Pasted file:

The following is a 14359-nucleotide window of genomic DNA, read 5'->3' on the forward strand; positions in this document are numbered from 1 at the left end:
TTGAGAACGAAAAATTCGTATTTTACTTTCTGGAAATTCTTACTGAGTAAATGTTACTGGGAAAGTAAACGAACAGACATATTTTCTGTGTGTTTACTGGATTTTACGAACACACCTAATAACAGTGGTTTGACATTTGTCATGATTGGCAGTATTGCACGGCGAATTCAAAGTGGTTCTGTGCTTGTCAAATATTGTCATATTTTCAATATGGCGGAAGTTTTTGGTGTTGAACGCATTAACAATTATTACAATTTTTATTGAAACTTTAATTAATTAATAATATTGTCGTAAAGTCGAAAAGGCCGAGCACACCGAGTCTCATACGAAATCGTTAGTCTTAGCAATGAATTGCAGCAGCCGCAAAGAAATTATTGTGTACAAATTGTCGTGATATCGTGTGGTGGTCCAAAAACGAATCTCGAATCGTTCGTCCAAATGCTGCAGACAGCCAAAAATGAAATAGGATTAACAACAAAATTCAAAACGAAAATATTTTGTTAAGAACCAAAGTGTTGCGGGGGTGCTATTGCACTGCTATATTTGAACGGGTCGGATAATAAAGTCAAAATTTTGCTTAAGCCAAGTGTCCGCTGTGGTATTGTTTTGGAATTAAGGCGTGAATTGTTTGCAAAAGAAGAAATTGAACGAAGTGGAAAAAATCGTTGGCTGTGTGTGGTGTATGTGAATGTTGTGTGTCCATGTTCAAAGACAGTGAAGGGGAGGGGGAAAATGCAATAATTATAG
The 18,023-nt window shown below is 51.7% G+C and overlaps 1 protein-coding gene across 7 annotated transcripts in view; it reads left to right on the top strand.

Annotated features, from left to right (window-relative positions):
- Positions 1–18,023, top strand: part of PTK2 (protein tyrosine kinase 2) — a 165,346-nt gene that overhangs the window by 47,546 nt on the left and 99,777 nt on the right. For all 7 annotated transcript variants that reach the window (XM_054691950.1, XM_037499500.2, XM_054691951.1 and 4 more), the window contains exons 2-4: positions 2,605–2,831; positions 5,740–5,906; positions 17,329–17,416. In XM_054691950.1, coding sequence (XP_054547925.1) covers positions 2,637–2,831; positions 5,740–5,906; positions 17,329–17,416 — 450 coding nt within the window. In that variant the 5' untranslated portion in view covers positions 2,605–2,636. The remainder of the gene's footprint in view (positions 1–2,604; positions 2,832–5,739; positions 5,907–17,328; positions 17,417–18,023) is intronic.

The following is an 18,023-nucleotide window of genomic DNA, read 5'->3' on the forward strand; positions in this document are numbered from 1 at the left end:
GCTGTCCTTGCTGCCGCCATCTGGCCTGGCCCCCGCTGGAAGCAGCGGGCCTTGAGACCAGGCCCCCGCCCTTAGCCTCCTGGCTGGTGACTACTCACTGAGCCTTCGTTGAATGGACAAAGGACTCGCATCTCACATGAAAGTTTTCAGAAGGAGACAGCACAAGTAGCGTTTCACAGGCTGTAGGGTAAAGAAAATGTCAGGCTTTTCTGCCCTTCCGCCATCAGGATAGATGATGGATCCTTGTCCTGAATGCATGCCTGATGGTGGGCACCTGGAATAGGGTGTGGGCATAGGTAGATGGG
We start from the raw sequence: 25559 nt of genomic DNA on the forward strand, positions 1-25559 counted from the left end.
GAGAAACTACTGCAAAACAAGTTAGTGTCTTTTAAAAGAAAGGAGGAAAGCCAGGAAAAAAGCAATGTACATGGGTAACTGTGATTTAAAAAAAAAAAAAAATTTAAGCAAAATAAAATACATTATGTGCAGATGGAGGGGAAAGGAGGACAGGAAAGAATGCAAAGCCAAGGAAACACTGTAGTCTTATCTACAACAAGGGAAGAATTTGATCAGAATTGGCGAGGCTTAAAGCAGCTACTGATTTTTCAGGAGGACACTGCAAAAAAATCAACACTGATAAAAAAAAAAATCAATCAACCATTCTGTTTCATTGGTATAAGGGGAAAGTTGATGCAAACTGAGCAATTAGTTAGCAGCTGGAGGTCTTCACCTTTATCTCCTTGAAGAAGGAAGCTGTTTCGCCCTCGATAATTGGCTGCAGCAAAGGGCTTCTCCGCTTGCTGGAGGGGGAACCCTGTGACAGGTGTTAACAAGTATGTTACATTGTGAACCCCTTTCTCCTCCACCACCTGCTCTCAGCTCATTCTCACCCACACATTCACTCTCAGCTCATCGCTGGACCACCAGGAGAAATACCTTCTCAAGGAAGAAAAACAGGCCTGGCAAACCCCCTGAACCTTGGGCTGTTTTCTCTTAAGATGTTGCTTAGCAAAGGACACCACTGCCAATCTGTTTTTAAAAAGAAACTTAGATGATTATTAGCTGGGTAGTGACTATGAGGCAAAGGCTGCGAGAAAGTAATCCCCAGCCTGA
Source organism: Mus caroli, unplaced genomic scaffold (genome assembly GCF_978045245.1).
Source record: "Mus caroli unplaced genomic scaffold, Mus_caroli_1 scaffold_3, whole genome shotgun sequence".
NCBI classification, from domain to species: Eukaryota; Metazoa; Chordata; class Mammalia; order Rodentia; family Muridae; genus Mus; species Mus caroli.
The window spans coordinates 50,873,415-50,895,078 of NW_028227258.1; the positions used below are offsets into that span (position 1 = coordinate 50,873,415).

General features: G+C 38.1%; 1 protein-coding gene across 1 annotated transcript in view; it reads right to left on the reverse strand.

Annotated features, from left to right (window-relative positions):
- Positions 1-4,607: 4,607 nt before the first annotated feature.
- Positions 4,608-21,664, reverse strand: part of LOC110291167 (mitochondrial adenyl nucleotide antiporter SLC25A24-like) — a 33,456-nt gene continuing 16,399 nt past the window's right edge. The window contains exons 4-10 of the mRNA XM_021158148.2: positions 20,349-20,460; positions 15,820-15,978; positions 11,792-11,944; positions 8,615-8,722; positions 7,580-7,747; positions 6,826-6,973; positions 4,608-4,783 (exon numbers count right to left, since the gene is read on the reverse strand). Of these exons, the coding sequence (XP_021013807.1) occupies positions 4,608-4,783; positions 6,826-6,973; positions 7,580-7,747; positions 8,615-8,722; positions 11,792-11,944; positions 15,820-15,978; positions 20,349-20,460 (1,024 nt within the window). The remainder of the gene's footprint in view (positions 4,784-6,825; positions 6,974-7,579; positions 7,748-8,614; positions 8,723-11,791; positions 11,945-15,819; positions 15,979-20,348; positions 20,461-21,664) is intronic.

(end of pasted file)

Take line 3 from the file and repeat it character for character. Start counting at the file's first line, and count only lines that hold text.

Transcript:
The 18,023-nt window shown below is 51.7% G+C and overlaps 1 protein-coding gene across 7 annotated transcripts in view; it reads left to right on the top strand.